Klaus Desmet, Esteban Rossi-Hansberg, 16 January 2013

There are two ways to deal with climate change: mitigation and adaptation. This column argues that in order to adapt, we need to take another look at an age-old coping mechanism: migration. Indeed, if overall hotter temperatures lower productivity in hot regions but raise productivity in what are currently cooler regions, the negative economic effects of climate change are likely to stem from frictions preventing the movement of people and goods. Without these frictions, adapting to climate change becomes that much easier. Climate change policy ought to aim at alleviating mobility frictions.

Corrado Di Maria, Ian Lange, Edwin van der Werf, 06 January 2013

By promising to reduce fossil fuel demand in the future, some claim that climate policies will induce supply side responses today; firms will pump out emissions now before demand restrictions tighten. However, this column argues that the ‘green paradox’ is a red herring. Evidence from US coal prices suggests that, in industrialised countries, there is little danger of an increase in domestic emissions in response to imperfect climate policies.

Simon Dietz, Carmen Marchiori, Alessandro Tavoni, 05 December 2012

In keeping with expectations, recent multilateral climate change talks in Doha have achieved very little. Yet, the good news is that unilateral action is on the up. This column argues that the existing literature explaining unilateral action on climate change by and large neglects the influence of lobbying. Recent research shows that the combined presence of national interests and increased lobbying pressure -- from both business groups and environmentalists -- may create much more scope for unilateral action than previously thought. Yes, getting a ‘broad and deep‘ international treaty remains difficult, but we can look forward to increased unilateral action on climate change, spurred on by lobby groups.

Richard Tol, 27 November 2012

The 18th UN Conference on climate change negotiations has just started in Doha. This column suggests that the probability of success is a mere 2.3%. Recently, over $100 million per year was spent on fruitless negotiations. Having flogged, ever harder for 18 years, the dead horse of legally binding emission targets, the UN should close that chapter and try something new.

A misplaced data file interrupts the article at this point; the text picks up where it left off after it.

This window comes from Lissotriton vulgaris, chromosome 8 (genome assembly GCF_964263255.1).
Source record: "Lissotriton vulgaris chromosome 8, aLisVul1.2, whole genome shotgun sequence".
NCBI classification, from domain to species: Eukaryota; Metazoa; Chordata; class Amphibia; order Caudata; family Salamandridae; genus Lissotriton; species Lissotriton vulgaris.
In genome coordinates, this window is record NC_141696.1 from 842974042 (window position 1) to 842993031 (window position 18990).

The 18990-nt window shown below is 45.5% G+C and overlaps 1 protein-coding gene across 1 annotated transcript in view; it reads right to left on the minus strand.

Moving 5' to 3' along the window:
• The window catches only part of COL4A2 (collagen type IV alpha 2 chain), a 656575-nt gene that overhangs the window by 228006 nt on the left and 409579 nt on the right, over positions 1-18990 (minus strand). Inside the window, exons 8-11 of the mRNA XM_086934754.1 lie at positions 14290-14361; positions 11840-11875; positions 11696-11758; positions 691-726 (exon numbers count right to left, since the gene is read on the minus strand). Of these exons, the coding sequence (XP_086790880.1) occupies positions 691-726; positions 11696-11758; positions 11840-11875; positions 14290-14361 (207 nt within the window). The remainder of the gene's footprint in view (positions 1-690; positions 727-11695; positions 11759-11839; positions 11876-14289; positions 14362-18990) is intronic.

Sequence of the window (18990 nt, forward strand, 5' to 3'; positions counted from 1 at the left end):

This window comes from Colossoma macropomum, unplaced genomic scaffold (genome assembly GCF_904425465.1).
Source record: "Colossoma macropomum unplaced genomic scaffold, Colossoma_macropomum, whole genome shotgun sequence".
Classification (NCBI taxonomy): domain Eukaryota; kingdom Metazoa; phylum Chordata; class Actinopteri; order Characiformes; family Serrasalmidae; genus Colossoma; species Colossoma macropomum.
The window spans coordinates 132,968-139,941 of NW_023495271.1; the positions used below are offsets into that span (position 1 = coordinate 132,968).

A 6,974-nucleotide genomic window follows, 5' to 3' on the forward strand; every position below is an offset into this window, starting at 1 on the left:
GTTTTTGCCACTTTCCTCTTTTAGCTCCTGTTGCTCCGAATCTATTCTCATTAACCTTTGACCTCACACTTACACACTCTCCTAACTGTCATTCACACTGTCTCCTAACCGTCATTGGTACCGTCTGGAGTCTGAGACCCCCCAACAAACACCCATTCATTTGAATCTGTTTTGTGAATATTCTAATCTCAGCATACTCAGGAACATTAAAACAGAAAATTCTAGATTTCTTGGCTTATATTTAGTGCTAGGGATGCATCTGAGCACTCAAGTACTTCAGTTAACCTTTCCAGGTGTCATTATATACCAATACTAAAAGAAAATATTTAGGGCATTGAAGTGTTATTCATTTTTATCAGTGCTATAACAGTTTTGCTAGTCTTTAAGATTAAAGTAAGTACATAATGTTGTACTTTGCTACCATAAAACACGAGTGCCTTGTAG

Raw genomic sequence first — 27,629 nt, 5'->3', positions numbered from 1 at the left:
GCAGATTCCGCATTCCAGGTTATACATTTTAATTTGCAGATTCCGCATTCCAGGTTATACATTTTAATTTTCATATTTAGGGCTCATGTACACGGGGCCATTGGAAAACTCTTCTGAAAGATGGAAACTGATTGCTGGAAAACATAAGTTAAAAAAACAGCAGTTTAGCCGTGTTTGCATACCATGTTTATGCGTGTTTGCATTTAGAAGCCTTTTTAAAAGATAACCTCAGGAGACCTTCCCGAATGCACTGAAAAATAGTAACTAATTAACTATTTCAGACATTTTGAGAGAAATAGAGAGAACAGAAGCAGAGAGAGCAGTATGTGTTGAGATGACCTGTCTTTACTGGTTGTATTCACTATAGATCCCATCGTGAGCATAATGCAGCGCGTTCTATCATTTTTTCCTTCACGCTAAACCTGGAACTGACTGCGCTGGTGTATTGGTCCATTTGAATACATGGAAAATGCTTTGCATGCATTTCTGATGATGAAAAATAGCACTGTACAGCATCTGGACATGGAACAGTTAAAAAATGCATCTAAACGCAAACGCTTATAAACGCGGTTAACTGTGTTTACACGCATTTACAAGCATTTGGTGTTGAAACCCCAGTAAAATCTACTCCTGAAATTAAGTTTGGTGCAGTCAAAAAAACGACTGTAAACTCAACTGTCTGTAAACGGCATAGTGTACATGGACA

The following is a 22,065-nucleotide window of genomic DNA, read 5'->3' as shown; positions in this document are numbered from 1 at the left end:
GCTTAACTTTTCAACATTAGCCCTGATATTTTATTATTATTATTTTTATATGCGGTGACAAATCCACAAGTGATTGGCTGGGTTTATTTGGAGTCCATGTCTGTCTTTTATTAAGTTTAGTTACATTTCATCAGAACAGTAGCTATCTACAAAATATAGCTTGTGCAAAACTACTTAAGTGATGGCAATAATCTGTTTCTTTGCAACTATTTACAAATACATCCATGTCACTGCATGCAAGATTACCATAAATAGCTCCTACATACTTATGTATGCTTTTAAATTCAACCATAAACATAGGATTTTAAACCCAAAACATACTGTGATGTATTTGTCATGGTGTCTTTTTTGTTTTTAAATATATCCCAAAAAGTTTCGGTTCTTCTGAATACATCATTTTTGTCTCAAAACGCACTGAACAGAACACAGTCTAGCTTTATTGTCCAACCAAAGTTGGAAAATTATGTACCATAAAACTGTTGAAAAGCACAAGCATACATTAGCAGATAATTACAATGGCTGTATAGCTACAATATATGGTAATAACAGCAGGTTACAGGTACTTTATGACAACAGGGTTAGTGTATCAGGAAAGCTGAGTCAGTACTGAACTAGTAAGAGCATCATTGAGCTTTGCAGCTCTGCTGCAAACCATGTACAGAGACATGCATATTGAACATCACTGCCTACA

Harun Onder, 12 September 2012

As multilateral attempts for climate-change mitigation stall, the two-way relationship between trade and climate change is likely to come under further scrutiny. This column explains how liberalised trade has several climate-related consequences. It argues that trade policy could enforce mitigation policies but that multilateral conventions are crucial in preventing undesired protectionist consequences.

Ilan Noy, 05 September 2012

Over the last decade we have witnessed increasingly devastating natural disasters: south-east Asia, Katrina, Haiti, New Zealand, and Japan to name a few. While much of the focus is understandably on the immediate impact, this column argues that the long-term economic costs are often underestimated or even overlooked.

Robert Stavins, Gabriel Chan, Robert Stowe, Richard Sweeney, 12 August 2012

The US sulphur dioxide cap-and-trade programme, aimed at the acid rain problem, has been hailed as a great success in almost all areas. This column argues that the programme’s success may tell us something about whether cap and trade can be applied more widely in climate policy.

Robin Burgess, Peter Potapov, Stefanie Sieber, Matthew Hansen, Benjamin Olken, 22 June 2012

Tropical deforestation accounts for almost one-fifth of greenhouse gas emissions worldwide and threatens the world's most diverse ecosystems. Failure to take into account (and adjust) the extraction incentives of local politicians and bureaucrats is likely to render ineffective efforts to conserve the last great areas of tropical forest in the world.

Carlo Carraro, Emanuele Massetti, 25 April 2012

In 2006 China became the world’s largest carbon dioxide polluter. This column argues that China is not rich enough to start reducing emissions immediately, but it is far too big not to do anything. The question is when and at what rate it is reasonable to call on China to start cutting back.

Valentina Bosetti, Carlo Carraro, Enrica De Cian, Emanuele Massetti, Massimo Tavoni, 23 April 2012

International agreements on ways to tackle climate change are in a depressing deadlock. This column argues that part of the problem is aiming too high. It suggests that slow and gradual progress towards controlling climate change is the only way forward. But this is at least better than waiting for an ideal solution that may never come.